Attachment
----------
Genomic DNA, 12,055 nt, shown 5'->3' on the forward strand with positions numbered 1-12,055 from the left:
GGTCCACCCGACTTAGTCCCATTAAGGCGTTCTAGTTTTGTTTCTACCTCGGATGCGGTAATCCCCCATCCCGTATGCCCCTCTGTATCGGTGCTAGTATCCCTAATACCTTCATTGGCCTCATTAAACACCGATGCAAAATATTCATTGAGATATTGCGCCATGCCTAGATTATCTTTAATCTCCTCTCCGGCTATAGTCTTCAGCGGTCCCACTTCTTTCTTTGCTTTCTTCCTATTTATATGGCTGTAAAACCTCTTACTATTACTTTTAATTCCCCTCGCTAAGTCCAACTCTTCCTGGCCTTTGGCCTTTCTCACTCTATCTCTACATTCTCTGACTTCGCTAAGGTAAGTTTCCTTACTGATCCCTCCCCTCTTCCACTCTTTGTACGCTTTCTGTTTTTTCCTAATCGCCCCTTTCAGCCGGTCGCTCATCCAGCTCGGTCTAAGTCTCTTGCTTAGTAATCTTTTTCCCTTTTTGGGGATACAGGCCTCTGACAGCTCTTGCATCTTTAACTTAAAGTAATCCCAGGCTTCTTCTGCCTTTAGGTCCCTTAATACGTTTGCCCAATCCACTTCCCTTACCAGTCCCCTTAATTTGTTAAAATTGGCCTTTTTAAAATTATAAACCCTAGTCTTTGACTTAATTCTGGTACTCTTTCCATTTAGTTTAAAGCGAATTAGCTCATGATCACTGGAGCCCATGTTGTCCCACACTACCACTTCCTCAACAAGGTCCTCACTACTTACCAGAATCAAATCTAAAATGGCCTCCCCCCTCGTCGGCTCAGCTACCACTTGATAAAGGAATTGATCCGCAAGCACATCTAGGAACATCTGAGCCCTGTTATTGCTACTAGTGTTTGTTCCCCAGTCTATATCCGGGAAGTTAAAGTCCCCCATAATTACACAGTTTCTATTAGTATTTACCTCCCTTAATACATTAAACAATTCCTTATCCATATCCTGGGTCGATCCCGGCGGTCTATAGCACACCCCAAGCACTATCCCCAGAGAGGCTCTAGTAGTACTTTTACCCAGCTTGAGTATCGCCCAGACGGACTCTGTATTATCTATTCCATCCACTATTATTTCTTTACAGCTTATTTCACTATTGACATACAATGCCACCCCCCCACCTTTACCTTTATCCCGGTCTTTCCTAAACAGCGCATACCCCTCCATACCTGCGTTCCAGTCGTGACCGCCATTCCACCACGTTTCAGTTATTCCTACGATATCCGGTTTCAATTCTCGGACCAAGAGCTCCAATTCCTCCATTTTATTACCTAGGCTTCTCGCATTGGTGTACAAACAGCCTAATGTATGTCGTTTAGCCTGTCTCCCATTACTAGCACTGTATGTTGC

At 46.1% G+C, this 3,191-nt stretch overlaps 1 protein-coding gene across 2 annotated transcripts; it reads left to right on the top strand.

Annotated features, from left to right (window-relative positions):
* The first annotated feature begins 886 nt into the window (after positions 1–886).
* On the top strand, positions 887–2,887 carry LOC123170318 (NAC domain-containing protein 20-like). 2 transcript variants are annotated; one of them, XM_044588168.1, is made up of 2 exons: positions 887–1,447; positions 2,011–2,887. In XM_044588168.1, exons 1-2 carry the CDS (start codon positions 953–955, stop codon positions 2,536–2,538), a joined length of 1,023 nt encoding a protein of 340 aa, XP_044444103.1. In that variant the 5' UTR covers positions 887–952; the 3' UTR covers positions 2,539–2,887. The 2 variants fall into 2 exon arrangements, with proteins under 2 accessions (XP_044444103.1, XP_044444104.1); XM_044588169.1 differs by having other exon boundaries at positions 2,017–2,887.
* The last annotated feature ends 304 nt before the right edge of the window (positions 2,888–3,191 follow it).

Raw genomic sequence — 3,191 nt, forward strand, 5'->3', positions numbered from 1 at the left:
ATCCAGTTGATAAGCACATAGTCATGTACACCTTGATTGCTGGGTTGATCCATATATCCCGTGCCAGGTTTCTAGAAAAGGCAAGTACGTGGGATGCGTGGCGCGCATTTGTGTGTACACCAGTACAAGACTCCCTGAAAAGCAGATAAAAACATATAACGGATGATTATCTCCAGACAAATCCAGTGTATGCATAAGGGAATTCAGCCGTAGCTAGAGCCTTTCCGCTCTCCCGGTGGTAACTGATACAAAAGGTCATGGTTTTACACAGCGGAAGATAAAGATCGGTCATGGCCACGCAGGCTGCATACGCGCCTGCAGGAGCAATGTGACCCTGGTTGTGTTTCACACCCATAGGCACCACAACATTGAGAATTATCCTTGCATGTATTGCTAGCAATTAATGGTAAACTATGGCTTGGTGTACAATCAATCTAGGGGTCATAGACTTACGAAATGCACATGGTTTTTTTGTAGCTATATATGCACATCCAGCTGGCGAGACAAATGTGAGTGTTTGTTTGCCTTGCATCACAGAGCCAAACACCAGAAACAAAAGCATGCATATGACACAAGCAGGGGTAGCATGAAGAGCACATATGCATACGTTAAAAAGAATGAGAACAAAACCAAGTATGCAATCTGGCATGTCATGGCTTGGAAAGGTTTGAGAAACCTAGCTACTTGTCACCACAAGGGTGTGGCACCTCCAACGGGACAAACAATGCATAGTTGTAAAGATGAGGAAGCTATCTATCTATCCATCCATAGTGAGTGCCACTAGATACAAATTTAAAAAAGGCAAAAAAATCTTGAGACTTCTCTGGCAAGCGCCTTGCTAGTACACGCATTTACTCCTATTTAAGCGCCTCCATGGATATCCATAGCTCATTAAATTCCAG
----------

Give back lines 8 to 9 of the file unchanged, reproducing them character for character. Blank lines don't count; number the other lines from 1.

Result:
Raw genomic sequence — 3,191 nt, forward strand, 5'->3', positions numbered from 1 at the left:
ATCCAGTTGATAAGCACATAGTCATGTACACCTTGATTGCTGGGTTGATCCATATATCCCGTGCCAGGTTTCTAGAAAAGGCAAGTACGTGGGATGCGTGGCGCGCATTTGTGTGTACACCAGTACAAGACTCCCTGAAAAGCAGATAAAAACATATAACGGATGATTATCTCCAGACAAATCCAGTGTATGCATAAGGGAATTCAGCCGTAGCTAGAGCCTTTCCGCTCTCCCGGTGGTAACTGATACAAAAGGTCATGGTTTTACACAGCGGAAGATAAAGATCGGTCATGGCCACGCAGGCTGCATACGCGCCTGCAGGAGCAATGTGACCCTGGTTGTGTTTCACACCCATAGGCACCACAACATTGAGAATTATCCTTGCATGTATTGCTAGCAATTAATGGTAAACTATGGCTTGGTGTACAATCAATCTAGGGGTCATAGACTTACGAAATGCACATGGTTTTTTTGTAGCTATATATGCACATCCAGCTGGCGAGACAAATGTGAGTGTTTGTTTGCCTTGCATCACAGAGCCAAACACCAGAAACAAAAGCATGCATATGACACAAGCAGGGGTAGCATGAAGAGCACATATGCATACGTTAAAAAGAATGAGAACAAAACCAAGTATGCAATCTGGCATGTCATGGCTTGGAAAGGTTTGAGAAACCTAGCTACTTGTCACCACAAGGGTGTGGCACCTCCAACGGGACAAACAATGCATAGTTGTAAAGATGAGGAAGCTATCTATCTATCCATCCATAGTGAGTGCCACTAGATACAAATTTAAAAAAGGCAAAAAAATCTTGAGACTTCTCTGGCAAGCGCCTTGCTAGTACACGCATTTACTCCTATTTAAGCGCCTCCATGGATATCCATAGCTCATTAAATTCCAG